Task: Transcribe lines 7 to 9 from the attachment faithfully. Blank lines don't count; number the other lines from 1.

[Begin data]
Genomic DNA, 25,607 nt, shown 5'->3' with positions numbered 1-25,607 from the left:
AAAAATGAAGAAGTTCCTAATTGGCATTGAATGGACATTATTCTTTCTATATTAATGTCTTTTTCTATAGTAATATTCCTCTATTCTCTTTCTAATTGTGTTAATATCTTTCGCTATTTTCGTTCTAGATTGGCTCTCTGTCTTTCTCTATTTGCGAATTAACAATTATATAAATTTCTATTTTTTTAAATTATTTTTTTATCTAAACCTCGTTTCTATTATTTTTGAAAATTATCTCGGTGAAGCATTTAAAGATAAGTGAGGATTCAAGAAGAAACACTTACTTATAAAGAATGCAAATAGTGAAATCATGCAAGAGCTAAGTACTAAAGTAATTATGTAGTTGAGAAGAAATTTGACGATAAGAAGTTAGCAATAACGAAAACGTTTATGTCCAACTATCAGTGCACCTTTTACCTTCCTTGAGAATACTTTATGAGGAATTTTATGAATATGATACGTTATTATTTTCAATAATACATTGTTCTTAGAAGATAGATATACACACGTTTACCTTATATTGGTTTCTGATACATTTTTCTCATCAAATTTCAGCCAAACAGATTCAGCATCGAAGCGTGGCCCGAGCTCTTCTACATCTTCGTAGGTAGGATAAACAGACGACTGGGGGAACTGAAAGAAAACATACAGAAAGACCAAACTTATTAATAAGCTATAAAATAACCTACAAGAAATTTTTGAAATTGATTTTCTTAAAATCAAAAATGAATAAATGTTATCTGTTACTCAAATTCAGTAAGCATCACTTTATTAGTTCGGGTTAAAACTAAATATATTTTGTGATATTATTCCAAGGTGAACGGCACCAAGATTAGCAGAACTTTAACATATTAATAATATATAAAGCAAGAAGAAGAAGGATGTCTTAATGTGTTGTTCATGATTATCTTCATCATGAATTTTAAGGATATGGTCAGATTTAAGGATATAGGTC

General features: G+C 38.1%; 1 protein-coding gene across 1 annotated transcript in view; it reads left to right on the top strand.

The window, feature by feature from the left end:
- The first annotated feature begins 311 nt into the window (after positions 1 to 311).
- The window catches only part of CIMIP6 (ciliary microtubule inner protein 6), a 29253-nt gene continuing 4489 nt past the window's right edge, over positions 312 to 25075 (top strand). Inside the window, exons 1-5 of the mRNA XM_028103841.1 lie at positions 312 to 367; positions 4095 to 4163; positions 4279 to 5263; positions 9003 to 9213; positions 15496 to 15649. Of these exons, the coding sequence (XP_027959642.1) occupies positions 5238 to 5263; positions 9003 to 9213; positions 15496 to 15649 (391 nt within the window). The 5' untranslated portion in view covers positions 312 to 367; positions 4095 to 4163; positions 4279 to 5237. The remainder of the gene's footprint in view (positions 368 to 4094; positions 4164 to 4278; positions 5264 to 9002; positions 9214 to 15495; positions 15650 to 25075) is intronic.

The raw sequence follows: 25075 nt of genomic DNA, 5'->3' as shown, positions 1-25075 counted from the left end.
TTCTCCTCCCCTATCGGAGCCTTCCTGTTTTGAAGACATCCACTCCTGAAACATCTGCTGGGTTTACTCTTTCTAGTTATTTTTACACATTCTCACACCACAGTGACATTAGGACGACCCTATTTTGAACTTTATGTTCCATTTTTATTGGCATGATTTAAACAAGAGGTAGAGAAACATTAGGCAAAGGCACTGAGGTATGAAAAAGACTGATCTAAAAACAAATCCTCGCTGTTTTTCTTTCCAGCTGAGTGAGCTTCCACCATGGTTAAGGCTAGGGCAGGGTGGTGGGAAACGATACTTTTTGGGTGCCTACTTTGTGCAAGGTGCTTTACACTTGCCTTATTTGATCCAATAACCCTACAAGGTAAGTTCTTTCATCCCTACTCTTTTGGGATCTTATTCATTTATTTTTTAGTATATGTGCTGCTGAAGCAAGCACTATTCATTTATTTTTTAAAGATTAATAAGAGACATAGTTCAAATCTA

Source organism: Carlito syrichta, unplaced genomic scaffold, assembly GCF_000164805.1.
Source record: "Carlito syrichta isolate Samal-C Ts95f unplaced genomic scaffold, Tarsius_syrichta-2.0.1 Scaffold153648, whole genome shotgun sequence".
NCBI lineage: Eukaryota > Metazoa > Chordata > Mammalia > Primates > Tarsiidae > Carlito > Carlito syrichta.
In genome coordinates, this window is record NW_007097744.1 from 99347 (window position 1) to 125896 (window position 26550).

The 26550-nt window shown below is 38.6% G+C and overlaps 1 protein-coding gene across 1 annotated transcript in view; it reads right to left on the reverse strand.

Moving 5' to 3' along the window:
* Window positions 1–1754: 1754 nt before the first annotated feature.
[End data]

The raw sequence follows: 25075 nt of genomic DNA, 5'->3' as shown, positions 1-25075 counted from the left end.
TTCTCCTCCCCTATCGGAGCCTTCCTGTTTTGAAGACATCCACTCCTGAAACATCTGCTGGGTTTACTCTTTCTAGTTATTTTTACACATTCTCACACCACAGTGACATTAGGACGACCCTATTTTGAACTTTATGTTCCATTTTTATTGGCATGATTTAAACAAGAGGTAGAGAAACATTAGGCAAAGGCACTGAGGTATGAAAAAGACTGATCTAAAAACAAATCCTCGCTGTTTTTCTTTCCAGCTGAGTGAGCTTCCACCATGGTTAAGGCTAGGGCAGGGTGGTGGGAAACGATACTTTTTGGGTGCCTACTTTGTGCAAGGTGCTTTACACTTGCCTTATTTGATCCAATAACCCTACAAGGTAAGTTCTTTCATCCCTACTCTTTTGGGATCTTATTCATTTATTTTTTAGTATATGTGCTGCTGAAGCAAGCACTATTCATTTATTTTTTAAAGATTAATAAGAGACATAGTTCAAATCTA

Source organism: Carlito syrichta, unplaced genomic scaffold, assembly GCF_000164805.1.